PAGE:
Evan Parker, Peter Evans and Sam Pluta rocket to the stratosphere at The Vortex

evan-p-live

Returning to the place of their 2012 debut performance and live recording, Rocket Science took the audience on a wild and captivating journey at the Vortex on Friday. Mavericks of their instruments, saxophonist Evan Parker, trumpeter Peter Evans and electronics musician Sam Pluta (this time performing without pianist Craig Taborn) are remarkable in their progressive approach to testing and expanding the limits of musical convention. The concert was an explosion of radical sound and sonic manipulation: voluminous, spatial passages juxtaposed ferocious explorations of range, dynamic and timbre with delicate melody and well-placed squeaks, fluttering, slapping, breathing and whistling.

This was decidedly free music, but the trio were wonderfully simpatico, entering new movements and ideas with collective precision. Sensations were captured in split seconds, as textural and melodic concepts developed, overlapped and bounced between players. Pluta's electronic improvisation added a mind-bending dimension to the concert. At moments it was fierce and pointed; at more subtle times it was impossible to know where the acoustic ended and electronic began. These magic moments of real-time manipulation allowed Parker to dance and interweave with his own sounds, and one cacophonous passage evoked sensations of auditory illusions, rather than live electro-acoustic creation. Peter Evans' performance was particularly spellbinding. He captivated the eyes and ears as he appeared to transcend the realms of his instrument, transforming it from roaring motorbike to the delicate source of a sweetly whistled melody. Spanning range, tone, timbre and emotion he abandoned any preconceptions of conventional trumpet playing. Evans' sounds are so precise and refined that his 'extended technique' no longer seems unusual, but a logical means of expressive communication.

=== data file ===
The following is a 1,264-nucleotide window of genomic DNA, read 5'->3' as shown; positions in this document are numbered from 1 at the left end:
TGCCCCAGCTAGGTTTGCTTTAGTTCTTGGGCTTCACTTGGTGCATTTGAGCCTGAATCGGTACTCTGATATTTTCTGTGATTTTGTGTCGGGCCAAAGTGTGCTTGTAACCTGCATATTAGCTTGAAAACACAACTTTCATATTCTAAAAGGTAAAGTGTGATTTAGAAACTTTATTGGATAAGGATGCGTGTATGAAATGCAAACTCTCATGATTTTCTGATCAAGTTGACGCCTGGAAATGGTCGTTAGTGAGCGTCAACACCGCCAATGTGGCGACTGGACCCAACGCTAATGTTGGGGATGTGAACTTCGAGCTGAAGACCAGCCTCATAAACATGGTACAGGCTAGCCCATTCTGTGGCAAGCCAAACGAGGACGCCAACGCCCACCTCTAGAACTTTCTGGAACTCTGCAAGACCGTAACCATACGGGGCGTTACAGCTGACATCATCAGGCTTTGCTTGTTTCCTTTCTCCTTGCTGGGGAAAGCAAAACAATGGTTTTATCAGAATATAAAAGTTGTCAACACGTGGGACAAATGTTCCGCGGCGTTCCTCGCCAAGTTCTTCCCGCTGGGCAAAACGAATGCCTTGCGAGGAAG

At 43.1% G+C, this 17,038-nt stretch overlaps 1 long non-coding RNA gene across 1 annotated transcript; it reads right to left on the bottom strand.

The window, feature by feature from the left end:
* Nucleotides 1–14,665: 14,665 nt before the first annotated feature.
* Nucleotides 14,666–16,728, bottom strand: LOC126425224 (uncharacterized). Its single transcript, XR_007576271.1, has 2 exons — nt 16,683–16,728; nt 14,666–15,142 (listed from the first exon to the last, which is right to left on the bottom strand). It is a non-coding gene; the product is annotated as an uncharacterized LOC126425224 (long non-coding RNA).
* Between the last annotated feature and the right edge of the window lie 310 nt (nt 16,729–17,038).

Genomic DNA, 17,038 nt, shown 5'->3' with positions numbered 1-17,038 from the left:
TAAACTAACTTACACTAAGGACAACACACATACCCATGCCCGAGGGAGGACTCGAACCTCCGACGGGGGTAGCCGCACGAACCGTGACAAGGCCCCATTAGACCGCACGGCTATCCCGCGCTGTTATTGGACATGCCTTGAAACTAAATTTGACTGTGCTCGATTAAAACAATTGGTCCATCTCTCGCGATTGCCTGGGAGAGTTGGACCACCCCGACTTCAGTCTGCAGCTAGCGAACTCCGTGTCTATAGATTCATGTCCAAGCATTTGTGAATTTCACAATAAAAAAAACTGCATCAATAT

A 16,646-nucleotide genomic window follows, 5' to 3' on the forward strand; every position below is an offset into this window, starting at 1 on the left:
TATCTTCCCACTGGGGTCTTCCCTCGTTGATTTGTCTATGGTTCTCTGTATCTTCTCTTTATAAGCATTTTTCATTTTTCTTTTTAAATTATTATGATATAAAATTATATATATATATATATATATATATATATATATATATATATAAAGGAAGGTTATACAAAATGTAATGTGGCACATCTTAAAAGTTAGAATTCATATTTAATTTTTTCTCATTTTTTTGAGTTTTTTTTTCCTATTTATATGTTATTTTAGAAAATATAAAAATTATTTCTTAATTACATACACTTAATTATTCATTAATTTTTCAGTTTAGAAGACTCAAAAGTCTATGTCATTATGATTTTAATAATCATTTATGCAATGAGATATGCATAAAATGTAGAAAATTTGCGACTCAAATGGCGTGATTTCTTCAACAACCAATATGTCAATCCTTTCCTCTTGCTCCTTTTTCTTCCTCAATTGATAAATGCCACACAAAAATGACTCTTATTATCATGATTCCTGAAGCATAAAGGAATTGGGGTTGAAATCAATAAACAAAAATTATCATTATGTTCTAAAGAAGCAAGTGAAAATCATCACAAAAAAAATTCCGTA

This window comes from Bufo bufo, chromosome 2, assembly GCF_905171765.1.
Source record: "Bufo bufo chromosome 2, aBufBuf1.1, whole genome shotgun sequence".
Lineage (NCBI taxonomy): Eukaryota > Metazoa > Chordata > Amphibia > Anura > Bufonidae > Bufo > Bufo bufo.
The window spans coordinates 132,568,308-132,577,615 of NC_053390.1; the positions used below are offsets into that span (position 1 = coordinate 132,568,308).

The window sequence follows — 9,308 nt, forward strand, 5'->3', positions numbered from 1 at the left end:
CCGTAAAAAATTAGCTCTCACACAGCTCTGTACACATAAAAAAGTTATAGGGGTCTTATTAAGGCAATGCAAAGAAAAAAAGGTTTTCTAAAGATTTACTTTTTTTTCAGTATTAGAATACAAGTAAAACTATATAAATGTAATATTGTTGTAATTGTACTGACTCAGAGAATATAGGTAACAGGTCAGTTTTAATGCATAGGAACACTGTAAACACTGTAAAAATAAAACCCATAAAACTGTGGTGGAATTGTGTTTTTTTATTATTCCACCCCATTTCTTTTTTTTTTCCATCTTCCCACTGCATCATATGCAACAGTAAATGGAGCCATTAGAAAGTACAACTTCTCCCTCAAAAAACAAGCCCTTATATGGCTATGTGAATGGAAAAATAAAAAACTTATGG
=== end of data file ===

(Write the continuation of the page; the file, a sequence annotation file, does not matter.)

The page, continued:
Of course, this boundary-pushing isn't to everyone's taste, and such sonic unorthodoxy can be a challenge to the more squeamish listener. The audience at The Vortex, though, appeared enthralled by the journey, from frantic fervour to floating through a space strewn with crunchy electronic meteoroids. By the end my heart was racing along with the on-stage energy. The beauty of these fresh, free sounds is that they break through the rules and confinements of habitual listening experiences. These are exciting (and potentially uncomfortable) because they are otherwise unexpressed: because they go beyond familiar vocabulary. At the end of Rocket Science's set, the friend beside me glanced at the pen and paper grasped between my fingers, and joked: "Did you get all that down?" No. Not at all.

– Celeste Cantor-Stephens

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